Race is a subject with much controversy surrounding it. Through reading about the American Anthropological Association and the American Association of Physical Anthropology, the hidden simplicity of race became clear. It is almost unbelievable to me that most of the genetic variance we see, 94%, is actually within the racial groups themselves and not between them. It was interesting to read that physical treats are very independent of one another, with each one gradually varying over geographic areas completely unrelated to other traits. The AAA explained that by looking at history, it is easy to see that the majority of these physical differences’ impact is through a “social mechanism.” Race was used as a human classification with a large focus on a justification of slavery. The physical differences that could be found were used to create a human hierarchy and establish rank among the Europeans, Africans, and Indians. It makes total sense that the Europeans craved power, so they exaggerated these random physical differences by correlating them with fictitious inferior traits and subsequently “dividing, ranking, and controlling.” Science scholars went as far as to say that Europeans, Africans, and Indians were different species, with Africans being “closer taxonomically to apes.” This same way of thought led to the cruelties of the Holocaust.
The American Association of Physical Anthropology reinforces the AAA’s statement that current views on biological race are based mainly on historic “social constructions of race.” They also discuss the idea of racism as a large component of these socially created discriminations. They make it very clear that all Homo sapiens are equal and are descendants of the “same ancestral group over the same amount of time.” The discussion of the impact of environment and heredity on different traits is very interesting, as it often seems forgotten how impactful our surroundings can be. It is also intriguing that “nutrition, way of life, and other aspects of the environment” can play a large role. I enjoyed the AAPA’s explanation of the absurdity involved in classifying humans with “absolute boundaries.” The point that stood out to me the most from the AAPA explained that as humans have evolved through natural selection, the traits that “have universal biological value for the survival of the species are not known to occur more frequently in one population than in any other.” Therefore, creating a hierarchy based solely on these traits is entirely impracticable.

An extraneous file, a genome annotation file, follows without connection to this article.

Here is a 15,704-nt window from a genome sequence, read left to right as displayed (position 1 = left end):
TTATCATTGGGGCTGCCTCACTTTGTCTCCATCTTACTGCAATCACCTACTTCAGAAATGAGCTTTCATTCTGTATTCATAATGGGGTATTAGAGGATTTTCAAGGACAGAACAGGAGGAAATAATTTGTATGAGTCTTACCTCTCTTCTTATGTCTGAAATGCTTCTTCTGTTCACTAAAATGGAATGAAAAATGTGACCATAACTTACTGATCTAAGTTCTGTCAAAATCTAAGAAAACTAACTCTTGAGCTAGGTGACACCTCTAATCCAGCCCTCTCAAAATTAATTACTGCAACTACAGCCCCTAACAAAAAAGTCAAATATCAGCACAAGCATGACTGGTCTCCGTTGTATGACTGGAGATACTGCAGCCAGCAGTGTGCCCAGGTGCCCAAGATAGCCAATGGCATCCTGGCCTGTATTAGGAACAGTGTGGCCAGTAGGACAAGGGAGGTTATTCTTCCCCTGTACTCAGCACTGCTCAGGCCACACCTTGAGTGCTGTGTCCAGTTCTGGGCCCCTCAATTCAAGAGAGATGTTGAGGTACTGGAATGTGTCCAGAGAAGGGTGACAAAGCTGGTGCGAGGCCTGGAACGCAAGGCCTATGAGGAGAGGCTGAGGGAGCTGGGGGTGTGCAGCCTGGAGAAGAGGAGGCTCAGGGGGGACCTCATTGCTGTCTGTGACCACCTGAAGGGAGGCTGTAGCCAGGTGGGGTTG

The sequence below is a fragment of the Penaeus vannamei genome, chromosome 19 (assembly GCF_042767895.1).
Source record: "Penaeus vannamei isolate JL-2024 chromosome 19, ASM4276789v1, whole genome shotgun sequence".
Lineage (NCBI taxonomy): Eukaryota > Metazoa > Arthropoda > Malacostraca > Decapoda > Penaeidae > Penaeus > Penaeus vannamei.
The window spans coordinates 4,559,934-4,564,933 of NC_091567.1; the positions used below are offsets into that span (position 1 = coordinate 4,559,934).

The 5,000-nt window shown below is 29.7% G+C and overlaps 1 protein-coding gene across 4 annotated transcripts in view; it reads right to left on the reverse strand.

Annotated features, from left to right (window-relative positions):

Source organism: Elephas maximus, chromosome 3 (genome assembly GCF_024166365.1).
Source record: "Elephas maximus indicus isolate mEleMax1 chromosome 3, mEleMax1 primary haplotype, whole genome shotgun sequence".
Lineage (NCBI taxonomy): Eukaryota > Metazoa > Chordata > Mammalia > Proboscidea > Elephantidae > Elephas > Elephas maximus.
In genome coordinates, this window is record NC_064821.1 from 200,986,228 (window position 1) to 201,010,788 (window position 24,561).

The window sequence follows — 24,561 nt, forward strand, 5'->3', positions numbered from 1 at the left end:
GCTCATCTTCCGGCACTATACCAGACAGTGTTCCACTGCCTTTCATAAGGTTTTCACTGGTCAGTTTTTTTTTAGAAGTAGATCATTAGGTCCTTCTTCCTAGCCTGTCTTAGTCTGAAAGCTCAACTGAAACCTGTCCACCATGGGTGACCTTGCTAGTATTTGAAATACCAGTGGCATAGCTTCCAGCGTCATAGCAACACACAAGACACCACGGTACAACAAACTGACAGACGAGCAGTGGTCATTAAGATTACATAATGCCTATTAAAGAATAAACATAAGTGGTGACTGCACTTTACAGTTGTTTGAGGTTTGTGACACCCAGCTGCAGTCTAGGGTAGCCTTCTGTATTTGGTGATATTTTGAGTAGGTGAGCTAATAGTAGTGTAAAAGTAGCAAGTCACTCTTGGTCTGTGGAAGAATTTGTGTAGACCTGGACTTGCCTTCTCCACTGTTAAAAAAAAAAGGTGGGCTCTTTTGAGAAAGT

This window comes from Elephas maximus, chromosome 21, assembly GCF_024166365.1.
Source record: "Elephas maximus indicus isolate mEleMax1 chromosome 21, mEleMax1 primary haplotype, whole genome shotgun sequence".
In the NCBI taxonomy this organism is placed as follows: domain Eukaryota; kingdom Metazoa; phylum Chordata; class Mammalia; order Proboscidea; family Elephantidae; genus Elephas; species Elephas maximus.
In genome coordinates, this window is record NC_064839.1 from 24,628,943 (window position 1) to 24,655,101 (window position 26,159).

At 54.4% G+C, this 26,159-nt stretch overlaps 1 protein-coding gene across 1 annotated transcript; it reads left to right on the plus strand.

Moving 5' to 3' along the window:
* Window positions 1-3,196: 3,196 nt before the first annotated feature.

After the studies completed in this course thus far, it would not be difficult to explain the non-existence of biological race to a person who is unfamiliar with the topic. The AAA explains the fact that there are so many different physical variations among humans that are so random and unrelated, that it is clear to see that these “lines of division among biological populations [are] both arbitrary and subjective.” So if race is meant to divide the human species neatly and clearly, then these physical variances would have to be neat and clear, which they are not. Biological race does not exist because all of these physical differences among humans “have no meaning except the special ones that humans put on them.” Through time and ignorant people, it became understood as a “worldview” that a hierarchy actually existed among the biological races, but it did not. This was merely an “ideology about human differences” that was distorted and had nothing to do with biology. AAPA helps by explaining that the creation of these social implications were in a large effort to “support racist doctrines” and “prejudice.” So the existence of biological race implies racism. And as mentioned before, the AAPA makes a clear point that all of mankind has evolved together therefore discrediting any claims of a “general inferiority or superiority to this or to that race.” With so many points illustrating the absurdity of race beyond a social construct, it is clear that biological race does not exist.
“AAA Statement on Race.” American Anthro. N.p., n.d. Web. 20 July 2016.
“AAPA Statement on Biological Aspects of Race.” American Journal of Physical Anthropology 101 (1996): 569-70. Print.